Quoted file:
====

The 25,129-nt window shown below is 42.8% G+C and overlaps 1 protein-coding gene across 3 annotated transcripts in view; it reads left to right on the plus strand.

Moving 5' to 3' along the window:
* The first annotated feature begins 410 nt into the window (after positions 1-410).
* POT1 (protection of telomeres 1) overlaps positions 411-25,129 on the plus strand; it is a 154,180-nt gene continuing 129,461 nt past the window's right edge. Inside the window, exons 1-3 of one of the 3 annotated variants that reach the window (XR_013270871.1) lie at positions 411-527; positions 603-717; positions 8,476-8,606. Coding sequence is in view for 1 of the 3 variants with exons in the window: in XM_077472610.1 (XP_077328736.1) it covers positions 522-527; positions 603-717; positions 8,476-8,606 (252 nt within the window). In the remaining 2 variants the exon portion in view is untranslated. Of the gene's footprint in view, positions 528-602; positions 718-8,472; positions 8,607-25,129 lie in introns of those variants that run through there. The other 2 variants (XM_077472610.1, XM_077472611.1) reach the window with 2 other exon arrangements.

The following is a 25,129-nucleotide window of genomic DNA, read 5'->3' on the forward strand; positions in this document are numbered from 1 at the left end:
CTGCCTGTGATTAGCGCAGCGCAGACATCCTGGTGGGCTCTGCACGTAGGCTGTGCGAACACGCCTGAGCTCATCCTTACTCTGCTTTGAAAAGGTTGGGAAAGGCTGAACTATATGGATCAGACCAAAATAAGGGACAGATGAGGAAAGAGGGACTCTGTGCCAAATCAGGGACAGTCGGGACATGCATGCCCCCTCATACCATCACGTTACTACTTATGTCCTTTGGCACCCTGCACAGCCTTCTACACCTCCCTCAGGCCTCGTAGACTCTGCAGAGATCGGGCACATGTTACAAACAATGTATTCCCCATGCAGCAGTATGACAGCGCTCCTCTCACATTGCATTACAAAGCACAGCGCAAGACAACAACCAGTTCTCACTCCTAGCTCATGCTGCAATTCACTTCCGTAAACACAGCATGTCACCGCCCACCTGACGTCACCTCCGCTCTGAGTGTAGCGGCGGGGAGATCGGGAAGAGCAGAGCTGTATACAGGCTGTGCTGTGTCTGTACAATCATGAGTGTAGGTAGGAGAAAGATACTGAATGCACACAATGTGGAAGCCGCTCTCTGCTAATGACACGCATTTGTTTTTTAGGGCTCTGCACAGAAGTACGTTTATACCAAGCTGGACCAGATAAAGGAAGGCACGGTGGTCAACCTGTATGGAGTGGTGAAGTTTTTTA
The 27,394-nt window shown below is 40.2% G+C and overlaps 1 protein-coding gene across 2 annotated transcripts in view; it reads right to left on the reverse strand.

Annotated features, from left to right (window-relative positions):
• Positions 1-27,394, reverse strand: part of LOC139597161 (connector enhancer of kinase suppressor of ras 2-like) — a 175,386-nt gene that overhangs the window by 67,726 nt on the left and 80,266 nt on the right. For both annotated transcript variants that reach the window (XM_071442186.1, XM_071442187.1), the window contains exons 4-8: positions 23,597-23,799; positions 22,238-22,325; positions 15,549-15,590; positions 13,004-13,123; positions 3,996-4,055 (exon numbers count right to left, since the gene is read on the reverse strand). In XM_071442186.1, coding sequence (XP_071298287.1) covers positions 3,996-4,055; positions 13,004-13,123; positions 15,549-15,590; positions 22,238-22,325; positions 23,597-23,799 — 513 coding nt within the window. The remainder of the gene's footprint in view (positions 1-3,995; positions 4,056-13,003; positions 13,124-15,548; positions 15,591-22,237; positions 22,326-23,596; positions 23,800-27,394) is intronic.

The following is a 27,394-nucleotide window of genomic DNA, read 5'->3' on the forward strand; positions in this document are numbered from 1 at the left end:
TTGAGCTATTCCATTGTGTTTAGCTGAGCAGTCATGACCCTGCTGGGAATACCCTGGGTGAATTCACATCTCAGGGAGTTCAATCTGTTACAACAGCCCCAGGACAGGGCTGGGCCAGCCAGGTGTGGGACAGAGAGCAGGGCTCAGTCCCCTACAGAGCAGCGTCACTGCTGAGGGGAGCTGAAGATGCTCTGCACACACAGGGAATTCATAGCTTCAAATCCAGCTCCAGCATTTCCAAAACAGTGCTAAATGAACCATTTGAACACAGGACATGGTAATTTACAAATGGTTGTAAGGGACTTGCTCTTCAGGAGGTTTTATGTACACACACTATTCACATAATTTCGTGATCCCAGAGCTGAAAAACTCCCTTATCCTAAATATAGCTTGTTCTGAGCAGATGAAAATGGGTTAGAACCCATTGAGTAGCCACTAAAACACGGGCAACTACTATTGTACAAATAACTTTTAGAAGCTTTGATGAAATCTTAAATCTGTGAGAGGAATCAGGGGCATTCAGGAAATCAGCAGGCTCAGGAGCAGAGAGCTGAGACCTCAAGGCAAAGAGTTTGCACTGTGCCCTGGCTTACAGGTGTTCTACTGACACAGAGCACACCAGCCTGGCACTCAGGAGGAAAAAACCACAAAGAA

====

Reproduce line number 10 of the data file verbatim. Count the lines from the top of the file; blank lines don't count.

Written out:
The following is a 27,394-nucleotide window of genomic DNA, read 5'->3' on the forward strand; positions in this document are numbered from 1 at the left end: